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Last Chance to Fund the Berkeley REACH

Just pledged $120/mo, bumping the monthly Patreon amount over $5k. That means just $860/mo to go!

Last Chance to Fund the Berkeley REACH

If you're self-employed and you donate at the $100/mo Sponsor tier, then your donation may be tax-deductible as a business expense, because you can consider it as paying for advertising. (This may depend on which country you live in and the nature of your business; I am not a lawyer.)


I clicked on a link in the first one and found my way to this post:

The kind of nothingnessness that she describes in this post seems like it might be connected with why awakened states haven't been able to scale effectively. It seems to me that it is a non-obvious step to integrate a high level of awakeness with ongoing meaningness. I think that among other things, it requires having a community of people with a shared sense of awakeness. This makes sense, since humans are socio-cultural creatures. And then if the only sorts of communities that can maintain such a state tend to be unproductive (genetically or economically) because they are monasteries... then there are natural scaling limits.

This raises questions like "what would an enlightened family look like?" and "what would an enlightened company look like?" and "what would an enlightened school look like?" It seems that (for lots of reasons) the cultures would be very different than what we're used to.

I am interested in knowing if Valentine or others have thoughts on these questions or any other questions related to scaling or avoiding what are in essence nihilist traps!


Seems worth linking to Universal Love, Said the Cactus Person, given that it contains a parallel to your phone analogy in the form of a "get out of the car" analogy.

Updates from Boston

I don't have statistical data on it, but it is generally my experience that doing weekly reviews causes me to choose new priorities for the week, that I wouldn't have chosen otherwise, and to the extent that those priorities are actually better, I then do them.

One of the advantages of doing weekly reviews as part of Complice is that the review system is integrated with a system for intentionally doing things each day, so I suspect it means that any possibilities noticed are more likely to be followed through on.

The integration isn't as good as it could be though, and we have some sketches of a UI that'll make it better. That'll be added sometime this year unless my priorities shift.

Updates from Boston

Weekly reviews

"[weekly review worksheet] Was initially successful, but eventually became useless, and attempts to save it failed. There was also a meta failure where we didn't notice how badly it was failing, and so continued spending time on it."

Can you say more about how it became useless?

My experience (both personally and based on others' experience using Complice) is that weekly reviews tend to be clearly really valuable whenever I do them, but I still often feel like they're not important/urgent, and so I tend to put them off. So then the meta failure is that without doing my weekly review, I don't get into the reflective headspace where I remember how valuable weekly reviews are. It sounds like you guys experienced something different, but I'm not sure.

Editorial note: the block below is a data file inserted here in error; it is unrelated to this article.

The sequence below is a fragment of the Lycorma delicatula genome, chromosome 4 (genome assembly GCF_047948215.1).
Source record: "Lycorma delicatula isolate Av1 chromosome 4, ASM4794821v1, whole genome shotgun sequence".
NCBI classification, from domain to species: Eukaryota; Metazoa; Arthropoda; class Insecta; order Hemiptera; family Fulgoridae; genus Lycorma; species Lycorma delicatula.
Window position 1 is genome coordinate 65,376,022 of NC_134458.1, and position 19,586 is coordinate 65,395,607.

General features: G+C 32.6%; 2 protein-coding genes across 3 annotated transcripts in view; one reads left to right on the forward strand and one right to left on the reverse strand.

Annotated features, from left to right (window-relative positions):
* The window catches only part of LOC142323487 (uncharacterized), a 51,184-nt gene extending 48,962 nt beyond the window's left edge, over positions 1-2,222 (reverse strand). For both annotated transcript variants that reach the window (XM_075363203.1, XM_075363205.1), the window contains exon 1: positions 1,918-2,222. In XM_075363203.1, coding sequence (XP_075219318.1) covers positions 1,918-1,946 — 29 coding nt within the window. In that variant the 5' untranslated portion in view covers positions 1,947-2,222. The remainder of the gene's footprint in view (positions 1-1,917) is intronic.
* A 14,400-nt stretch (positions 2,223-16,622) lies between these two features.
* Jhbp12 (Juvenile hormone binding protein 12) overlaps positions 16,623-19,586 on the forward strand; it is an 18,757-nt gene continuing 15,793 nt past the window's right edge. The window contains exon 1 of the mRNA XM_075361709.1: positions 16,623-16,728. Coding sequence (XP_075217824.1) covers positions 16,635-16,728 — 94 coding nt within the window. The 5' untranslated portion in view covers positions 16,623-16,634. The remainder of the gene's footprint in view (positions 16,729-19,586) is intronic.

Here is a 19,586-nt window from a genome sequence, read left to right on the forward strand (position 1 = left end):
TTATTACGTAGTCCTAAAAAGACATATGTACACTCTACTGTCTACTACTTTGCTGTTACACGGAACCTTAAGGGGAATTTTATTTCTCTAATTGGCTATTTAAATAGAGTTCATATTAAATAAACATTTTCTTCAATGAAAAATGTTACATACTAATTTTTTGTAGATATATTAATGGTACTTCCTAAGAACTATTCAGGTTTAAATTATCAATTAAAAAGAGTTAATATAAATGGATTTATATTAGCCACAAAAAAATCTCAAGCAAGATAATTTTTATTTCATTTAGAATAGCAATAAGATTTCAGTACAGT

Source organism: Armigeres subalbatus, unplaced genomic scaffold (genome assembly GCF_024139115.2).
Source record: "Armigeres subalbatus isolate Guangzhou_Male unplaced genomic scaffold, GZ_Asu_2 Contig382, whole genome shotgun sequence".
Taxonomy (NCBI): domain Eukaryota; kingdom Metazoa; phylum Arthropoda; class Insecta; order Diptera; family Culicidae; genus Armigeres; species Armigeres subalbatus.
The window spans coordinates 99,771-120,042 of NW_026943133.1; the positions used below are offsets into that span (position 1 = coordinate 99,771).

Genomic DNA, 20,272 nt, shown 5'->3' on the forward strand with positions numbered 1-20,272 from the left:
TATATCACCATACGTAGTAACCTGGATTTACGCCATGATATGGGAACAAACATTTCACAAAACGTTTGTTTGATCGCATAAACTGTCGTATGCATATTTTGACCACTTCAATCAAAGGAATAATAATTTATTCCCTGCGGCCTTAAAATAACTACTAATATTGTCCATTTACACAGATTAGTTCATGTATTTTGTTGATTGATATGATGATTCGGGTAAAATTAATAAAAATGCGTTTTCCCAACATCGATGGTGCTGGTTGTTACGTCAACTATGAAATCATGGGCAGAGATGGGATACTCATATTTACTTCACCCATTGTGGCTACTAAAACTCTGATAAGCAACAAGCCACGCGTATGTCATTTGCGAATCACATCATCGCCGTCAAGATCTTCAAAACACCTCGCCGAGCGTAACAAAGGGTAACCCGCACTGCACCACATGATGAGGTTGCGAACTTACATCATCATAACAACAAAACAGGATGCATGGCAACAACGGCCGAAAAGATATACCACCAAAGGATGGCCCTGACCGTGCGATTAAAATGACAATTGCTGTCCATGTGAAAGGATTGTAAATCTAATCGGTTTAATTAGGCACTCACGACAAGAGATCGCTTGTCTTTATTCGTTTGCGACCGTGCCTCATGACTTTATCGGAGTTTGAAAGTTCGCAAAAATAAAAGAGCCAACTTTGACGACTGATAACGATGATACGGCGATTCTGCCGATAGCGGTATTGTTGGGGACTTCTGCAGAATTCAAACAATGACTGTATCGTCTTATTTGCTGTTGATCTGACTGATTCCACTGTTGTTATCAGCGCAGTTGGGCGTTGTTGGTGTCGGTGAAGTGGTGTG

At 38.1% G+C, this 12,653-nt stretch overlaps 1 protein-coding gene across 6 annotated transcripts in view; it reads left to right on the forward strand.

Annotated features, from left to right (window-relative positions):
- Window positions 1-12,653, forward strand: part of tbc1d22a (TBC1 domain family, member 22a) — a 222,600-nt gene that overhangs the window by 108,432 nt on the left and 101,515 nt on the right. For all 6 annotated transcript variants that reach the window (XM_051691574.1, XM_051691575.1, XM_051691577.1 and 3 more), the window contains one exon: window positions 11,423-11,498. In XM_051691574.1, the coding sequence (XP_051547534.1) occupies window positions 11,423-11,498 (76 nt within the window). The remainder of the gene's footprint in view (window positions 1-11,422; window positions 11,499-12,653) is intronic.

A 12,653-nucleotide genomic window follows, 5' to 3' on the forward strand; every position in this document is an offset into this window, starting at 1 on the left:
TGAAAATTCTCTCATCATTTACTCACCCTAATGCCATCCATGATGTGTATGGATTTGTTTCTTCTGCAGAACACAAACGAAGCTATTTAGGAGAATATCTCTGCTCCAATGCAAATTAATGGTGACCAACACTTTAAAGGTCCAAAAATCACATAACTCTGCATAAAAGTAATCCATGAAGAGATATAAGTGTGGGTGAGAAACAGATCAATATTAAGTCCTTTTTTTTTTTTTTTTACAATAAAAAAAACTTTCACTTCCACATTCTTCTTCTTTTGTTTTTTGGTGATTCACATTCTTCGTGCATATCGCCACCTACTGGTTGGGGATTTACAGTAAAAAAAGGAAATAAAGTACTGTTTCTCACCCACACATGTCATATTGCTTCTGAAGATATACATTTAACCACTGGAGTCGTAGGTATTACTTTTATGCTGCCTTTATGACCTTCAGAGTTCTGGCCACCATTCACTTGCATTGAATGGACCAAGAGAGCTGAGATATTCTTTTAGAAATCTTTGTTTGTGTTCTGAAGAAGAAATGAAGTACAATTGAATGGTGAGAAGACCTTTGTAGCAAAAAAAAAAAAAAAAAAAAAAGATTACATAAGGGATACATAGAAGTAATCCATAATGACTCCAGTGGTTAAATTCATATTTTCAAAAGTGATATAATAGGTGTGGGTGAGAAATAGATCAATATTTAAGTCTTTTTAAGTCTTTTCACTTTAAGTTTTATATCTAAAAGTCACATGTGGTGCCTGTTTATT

Btw: the default weekly review questions in Complice are:

• What went really well this week? What did you do that worked?

• What got in the way? What didn't work?

• Based on that, do you want to be approaching things differently?

• What are your priorities for the upcoming week?

These seem to work quite well, although I'm sure they could be further optimized!

Sebastian Marshall recommends these questions, which I also like:

• “What’s really going on?”

• “So what do I do about it?”

• “What matters, what doesn’t?”

Open thread, November 13 - November 20, 2017

[Meta: I posted this to Facebook and it occurred to me it could be a good thing to xpost here. I might have posted it top-level to the old LW Discussion, but somehow "Submit To Front Page" felt too big for it.]

Lighting, melatonin, etc

In addition to using f.lux (google it if you don't have it) I wear orange glasses in the evenings, to improve my sleep (and also the experience of looking at a screen at night).

This site makes glasses that are much more subtle and designed to be worn all the time. They seem to be implicitly claiming that

(A) looking at a blue screen is bad even midday,

(B) they have some way to block the blue light in a way that isn't annoying.

Re: claim B... hm. It seems their glasses are pretty clear. The way that LCD screens work, virtually all of the blue light coming out of your screen is exactly one wavelength (about 440nm, if you're curious). So maybe they've manufactured a material that absorbs say 50% of that wavelength but almost nothing of wavelengths more than 5nm away. That would be interesting—it would make computer screens have a distinct orangeness to them, while the rest of the world would look mostly normal. I think their tech is patented, so it might be something one could look up.

I am interested to hear what people think about claim A.

Oh, and there's another claim:

(C) that "digital eye strain" has something to do with color as opposed to just looking at something <2 feet away for hours on end.

I think if you wanted to help your eyes strainwise, you might be better off with a program that makes your screen go black for 20 seconds every 20 minutes, and to have a habit of looking at something 20 feet away every time (this is based on some heuristic I read about).